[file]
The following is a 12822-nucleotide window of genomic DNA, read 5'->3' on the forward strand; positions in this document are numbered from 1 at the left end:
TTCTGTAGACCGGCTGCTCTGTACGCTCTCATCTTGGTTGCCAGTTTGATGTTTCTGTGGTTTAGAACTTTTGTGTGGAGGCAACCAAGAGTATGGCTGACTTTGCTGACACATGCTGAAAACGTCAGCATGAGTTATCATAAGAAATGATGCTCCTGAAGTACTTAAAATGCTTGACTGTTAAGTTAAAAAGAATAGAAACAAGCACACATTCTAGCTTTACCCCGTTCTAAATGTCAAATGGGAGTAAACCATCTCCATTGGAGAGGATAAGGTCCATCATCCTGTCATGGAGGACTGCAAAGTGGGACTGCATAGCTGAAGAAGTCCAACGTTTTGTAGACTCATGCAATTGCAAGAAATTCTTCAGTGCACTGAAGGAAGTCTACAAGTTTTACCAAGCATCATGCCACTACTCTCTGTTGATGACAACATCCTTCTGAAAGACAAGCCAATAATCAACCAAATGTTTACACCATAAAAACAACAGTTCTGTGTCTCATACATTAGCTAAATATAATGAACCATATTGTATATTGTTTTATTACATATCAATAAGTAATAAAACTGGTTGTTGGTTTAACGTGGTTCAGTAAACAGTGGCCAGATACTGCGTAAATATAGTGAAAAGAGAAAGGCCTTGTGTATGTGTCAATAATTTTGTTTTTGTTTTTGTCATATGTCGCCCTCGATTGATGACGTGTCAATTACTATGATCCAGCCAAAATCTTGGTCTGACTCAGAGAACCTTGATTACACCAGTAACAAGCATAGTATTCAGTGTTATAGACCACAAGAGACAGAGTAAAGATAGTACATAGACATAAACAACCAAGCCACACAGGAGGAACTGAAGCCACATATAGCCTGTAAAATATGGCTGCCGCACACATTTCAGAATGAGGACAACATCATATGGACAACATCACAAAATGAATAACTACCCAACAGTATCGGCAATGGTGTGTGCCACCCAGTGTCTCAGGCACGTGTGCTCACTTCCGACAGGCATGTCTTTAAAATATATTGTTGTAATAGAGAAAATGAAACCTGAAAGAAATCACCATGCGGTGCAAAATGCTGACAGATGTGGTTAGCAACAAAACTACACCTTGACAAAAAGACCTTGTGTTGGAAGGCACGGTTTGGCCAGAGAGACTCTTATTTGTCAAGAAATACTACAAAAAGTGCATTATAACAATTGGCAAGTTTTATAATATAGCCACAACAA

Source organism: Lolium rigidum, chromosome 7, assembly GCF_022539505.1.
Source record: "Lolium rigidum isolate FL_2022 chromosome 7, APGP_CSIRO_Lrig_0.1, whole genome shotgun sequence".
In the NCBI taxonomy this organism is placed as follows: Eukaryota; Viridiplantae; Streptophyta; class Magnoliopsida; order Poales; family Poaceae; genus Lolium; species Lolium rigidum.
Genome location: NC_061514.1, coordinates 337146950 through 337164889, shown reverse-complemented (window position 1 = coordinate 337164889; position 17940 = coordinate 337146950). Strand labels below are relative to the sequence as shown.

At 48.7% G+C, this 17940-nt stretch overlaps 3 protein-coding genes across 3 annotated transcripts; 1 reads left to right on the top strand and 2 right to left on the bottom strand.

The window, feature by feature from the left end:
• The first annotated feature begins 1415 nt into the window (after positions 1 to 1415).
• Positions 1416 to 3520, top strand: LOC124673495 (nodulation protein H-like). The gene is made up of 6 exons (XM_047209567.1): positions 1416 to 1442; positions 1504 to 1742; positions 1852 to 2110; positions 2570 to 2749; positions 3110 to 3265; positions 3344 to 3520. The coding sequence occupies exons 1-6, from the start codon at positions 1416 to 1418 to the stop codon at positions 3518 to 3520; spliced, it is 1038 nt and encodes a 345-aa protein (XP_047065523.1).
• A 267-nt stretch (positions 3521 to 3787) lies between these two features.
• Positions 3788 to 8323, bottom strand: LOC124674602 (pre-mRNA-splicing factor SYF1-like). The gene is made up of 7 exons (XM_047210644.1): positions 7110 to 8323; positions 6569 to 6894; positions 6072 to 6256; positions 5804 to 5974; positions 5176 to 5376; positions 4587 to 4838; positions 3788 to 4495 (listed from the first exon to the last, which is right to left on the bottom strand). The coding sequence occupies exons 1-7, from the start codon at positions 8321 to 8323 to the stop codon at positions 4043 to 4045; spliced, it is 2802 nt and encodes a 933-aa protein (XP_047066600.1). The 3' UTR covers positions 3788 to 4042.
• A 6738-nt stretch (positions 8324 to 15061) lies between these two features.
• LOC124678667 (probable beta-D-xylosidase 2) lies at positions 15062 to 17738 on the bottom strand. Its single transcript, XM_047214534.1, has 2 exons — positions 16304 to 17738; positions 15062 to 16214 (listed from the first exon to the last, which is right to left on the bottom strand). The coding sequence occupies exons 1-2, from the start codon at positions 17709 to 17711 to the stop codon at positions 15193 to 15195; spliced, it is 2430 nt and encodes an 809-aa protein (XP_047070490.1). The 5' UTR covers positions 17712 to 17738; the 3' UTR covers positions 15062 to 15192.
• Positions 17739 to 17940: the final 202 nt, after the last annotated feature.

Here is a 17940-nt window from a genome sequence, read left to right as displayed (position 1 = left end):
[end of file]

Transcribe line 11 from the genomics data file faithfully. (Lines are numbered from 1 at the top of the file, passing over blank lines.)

• A 267-nt stretch (positions 3521 to 3787) lies between these two features.